As immigrants continue to swell Montgomery County's population, some residents of the foreign-born community say they are determined to assimilate into Washington suburban life by learning English.

Marlene Ringler, coordinator of Montgomery County's English Speakers of Other Languages (ESOL) program, said "there are 90 languages represented in the various schools. It is not unusual to walk into a room of 20 students and hear 15 languages being spoken."

ESOL, which is part of the county's Adult Basic Education program, lost $1,700 in funds this school year because of a rollback in school subsidies to the education program by the federal government.

"We received $83,500 for the ESOL program for the current school year," said Dr. Frank Snyder, director of the county's department of adult education. "This is $1,700 less than last year. As a result you have more people who are paying a fee."

Carroll Ruark, adult education specialist with the department of adult education in Montgomery County, said the fiscal pinch reduces the number of programs Montgomery County is able to offer its foreign residents.

"If more funds were available we could probably provide more programs. The need certainly exists out there," he said. "We might have to say to someone, 'I'm sorry, you'll have to go to another center and we'll try to absorb you there.' "

The tuition for the current semester is $44. This includes a twice-weekly, two-hour class plus any instructional materials necessary for learning. The least literate students in the beginning classes are not required to pay the fee; however, payment is required as students advance through the program's higher levels.

"The thrust of the ABE program is to serve the least literate in English," Snyder said. "We use the money from the federal government to conduct the beginning classes, and as a person advances, they must pay the fee."

There are three levels of placement in the ESOL program: beginning, for students not able to read, write or speak English at a minimal level; intermediate, for students who studied English in their own countries and completed the beginning course, and advanced, for students who show proficiency in speaking, reading and writing English.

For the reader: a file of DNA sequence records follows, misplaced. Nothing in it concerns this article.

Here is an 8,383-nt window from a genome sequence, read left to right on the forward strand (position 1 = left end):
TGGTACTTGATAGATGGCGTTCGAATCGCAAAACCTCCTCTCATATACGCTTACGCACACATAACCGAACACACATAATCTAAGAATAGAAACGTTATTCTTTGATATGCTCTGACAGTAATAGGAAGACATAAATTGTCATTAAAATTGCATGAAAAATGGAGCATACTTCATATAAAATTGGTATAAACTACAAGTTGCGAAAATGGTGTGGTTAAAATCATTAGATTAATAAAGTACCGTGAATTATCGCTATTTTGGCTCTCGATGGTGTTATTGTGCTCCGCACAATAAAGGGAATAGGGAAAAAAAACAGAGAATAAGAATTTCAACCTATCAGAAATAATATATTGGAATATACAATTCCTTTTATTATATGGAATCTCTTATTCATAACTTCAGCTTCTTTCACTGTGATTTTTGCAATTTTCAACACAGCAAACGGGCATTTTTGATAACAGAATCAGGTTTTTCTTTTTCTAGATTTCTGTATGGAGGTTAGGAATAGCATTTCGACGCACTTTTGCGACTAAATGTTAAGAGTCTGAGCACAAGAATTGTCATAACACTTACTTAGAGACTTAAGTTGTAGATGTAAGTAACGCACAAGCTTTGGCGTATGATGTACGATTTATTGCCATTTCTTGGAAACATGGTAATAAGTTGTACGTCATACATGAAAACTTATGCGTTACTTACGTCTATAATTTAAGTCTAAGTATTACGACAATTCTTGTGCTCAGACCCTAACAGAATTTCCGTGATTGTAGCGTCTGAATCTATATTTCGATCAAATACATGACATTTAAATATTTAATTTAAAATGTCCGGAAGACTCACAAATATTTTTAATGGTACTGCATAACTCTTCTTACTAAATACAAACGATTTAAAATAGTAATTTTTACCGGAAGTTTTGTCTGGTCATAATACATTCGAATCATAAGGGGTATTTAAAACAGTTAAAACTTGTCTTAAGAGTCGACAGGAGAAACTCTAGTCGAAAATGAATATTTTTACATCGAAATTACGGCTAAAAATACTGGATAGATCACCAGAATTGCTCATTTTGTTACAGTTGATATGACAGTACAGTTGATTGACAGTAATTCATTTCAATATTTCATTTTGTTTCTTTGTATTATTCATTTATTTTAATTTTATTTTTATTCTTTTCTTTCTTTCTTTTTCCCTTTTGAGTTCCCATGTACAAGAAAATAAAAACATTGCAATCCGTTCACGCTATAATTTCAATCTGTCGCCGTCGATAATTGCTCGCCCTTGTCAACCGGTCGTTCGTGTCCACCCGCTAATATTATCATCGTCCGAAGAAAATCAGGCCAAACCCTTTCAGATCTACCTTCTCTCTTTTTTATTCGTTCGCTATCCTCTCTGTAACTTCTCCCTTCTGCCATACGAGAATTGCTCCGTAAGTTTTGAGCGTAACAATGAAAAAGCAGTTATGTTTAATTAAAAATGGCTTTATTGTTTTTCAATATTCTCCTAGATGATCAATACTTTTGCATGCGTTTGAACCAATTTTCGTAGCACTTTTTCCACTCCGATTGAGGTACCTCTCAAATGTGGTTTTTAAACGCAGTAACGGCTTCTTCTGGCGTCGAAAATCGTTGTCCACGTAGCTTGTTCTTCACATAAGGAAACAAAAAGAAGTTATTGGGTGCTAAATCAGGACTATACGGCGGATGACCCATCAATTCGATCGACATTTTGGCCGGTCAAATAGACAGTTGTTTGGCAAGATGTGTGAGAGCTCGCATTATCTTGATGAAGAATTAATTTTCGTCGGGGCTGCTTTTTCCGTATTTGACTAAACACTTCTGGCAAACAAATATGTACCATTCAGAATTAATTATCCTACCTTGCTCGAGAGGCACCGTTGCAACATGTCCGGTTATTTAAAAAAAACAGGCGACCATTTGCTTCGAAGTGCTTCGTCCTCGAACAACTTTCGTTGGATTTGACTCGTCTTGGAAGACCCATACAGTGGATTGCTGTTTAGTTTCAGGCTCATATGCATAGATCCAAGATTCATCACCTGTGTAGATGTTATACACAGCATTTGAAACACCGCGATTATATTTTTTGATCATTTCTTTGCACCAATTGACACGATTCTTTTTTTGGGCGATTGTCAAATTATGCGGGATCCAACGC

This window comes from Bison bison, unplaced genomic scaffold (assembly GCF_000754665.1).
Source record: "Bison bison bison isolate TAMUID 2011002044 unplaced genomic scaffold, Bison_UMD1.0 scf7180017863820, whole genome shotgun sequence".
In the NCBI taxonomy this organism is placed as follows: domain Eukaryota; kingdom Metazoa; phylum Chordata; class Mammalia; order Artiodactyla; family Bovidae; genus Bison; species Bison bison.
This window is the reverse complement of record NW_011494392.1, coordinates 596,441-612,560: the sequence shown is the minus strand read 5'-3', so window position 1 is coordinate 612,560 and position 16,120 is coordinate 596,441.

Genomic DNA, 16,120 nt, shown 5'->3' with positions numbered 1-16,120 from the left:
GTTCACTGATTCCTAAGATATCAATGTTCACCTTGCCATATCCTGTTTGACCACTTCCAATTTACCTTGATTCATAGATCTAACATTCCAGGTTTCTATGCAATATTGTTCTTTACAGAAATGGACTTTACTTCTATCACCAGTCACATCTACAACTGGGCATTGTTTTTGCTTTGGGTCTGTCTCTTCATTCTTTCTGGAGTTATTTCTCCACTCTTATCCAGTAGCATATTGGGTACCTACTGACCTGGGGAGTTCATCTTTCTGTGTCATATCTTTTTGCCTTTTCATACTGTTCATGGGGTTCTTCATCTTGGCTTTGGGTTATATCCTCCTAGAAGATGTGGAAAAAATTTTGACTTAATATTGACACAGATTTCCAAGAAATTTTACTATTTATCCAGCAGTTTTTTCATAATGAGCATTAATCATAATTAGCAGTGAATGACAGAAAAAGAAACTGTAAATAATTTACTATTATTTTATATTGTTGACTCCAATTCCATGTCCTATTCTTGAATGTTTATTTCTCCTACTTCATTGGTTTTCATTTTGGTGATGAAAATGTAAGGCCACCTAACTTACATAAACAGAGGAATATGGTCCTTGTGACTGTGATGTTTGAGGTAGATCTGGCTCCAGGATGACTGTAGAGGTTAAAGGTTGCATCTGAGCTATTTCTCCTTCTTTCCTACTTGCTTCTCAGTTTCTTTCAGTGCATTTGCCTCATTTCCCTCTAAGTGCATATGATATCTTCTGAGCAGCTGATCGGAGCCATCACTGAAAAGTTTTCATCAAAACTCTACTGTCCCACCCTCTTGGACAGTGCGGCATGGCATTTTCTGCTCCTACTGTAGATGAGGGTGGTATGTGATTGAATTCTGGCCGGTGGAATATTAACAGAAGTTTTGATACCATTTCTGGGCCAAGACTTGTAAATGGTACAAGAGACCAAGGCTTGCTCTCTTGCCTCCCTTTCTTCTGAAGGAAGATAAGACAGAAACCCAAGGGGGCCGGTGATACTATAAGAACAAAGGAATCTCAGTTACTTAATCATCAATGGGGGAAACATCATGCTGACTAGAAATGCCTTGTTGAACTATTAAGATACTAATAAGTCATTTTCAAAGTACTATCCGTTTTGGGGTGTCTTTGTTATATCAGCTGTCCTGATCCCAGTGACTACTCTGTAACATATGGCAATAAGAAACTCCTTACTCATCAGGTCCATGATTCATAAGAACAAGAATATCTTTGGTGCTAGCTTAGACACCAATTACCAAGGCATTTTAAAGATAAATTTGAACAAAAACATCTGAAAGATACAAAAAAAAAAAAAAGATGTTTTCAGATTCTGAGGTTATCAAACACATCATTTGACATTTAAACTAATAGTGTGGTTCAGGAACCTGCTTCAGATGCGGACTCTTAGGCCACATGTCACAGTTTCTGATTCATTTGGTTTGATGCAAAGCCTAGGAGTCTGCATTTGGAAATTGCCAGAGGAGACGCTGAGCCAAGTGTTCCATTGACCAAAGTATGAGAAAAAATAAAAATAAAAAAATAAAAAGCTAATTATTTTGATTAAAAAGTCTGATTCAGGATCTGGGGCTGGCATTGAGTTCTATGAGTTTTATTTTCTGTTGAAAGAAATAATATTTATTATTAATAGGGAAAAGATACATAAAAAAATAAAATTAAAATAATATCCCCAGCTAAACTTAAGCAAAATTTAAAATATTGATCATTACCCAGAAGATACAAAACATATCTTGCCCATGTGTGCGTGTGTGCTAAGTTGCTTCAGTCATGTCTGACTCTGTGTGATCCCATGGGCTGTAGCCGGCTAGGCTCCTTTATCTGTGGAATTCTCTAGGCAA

Snyder said there were about 1,900 students enrolled during the semester that ended in January. He also said there are a large number of special "contract programs" throughout the county--agencies or private industries who instruct their non-English-speaking employes at work.

Karen McNally, of the community relations unit of the Montgomery County police department, said she has not encountered any friction between ethnic groups in the ESOL classes. McNally, who is fluent in Spanish, lectures the immigrant students on the laws and customs in this country.

According to 1980 census calculations, there are about 22,790 Hispanics in Montgomery County, with the largest population living in the southern section. Between June 1980 and June 1981, this area received about 20,000 to 30,000 immigrants over and above the normal growth rate, McNally said. (The normal growth range was estimated at between 28,874 and 31,087.)

Jesus Galindo and Monica Villardino are two ESOL students in who have nothing in common except for their language (Spanish) and their dates of arrival (about a year ago) in the United States. Galindo and Villardino's paths cross at their twice-weekly English lesson at Bethesda-Chevy Chase High School.

Galindo immigrated from El Salvador to escape his country's civil war. "There was too much shooting, kidnapping and murdering," he said. "The day my wife and the rest of the family left for the United States, my neighbor was kidnapped." Galindo does not know what became of him.